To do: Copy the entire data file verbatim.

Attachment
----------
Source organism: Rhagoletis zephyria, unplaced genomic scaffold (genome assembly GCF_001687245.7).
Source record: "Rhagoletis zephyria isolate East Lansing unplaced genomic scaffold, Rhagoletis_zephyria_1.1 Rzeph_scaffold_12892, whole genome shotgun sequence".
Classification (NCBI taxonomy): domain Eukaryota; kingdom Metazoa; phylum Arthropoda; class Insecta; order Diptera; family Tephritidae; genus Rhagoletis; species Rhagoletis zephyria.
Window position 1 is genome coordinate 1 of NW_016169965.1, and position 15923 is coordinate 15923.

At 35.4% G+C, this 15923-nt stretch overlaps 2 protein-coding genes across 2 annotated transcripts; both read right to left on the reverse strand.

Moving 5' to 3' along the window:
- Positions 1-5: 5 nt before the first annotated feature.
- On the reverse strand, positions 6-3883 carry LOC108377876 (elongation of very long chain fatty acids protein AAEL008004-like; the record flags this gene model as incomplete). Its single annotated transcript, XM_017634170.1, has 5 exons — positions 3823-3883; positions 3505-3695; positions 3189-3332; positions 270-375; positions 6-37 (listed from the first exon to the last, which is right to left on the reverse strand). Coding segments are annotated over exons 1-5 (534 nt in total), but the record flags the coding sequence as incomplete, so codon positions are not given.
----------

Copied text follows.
Source organism: Rhagoletis zephyria, unplaced genomic scaffold (genome assembly GCF_001687245.7).
Source record: "Rhagoletis zephyria isolate East Lansing unplaced genomic scaffold, Rhagoletis_zephyria_1.1 Rzeph_scaffold_12892, whole genome shotgun sequence".
Classification (NCBI taxonomy): domain Eukaryota; kingdom Metazoa; phylum Arthropoda; class Insecta; order Diptera; family Tephritidae; genus Rhagoletis; species Rhagoletis zephyria.
Window position 1 is genome coordinate 1 of NW_016169965.1, and position 15923 is coordinate 15923.

At 35.4% G+C, this 15923-nt stretch overlaps 2 protein-coding genes across 2 annotated transcripts; both read right to left on the reverse strand.

Moving 5' to 3' along the window:
- Positions 1-5: 5 nt before the first annotated feature.
- On the reverse strand, positions 6-3883 carry LOC108377876 (elongation of very long chain fatty acids protein AAEL008004-like; the record flags this gene model as incomplete). Its single annotated transcript, XM_017634170.1, has 5 exons — positions 3823-3883; positions 3505-3695; positions 3189-3332; positions 270-375; positions 6-37 (listed from the first exon to the last, which is right to left on the reverse strand). Coding segments are annotated over exons 1-5 (534 nt in total), but the record flags the coding sequence as incomplete, so codon positions are not given.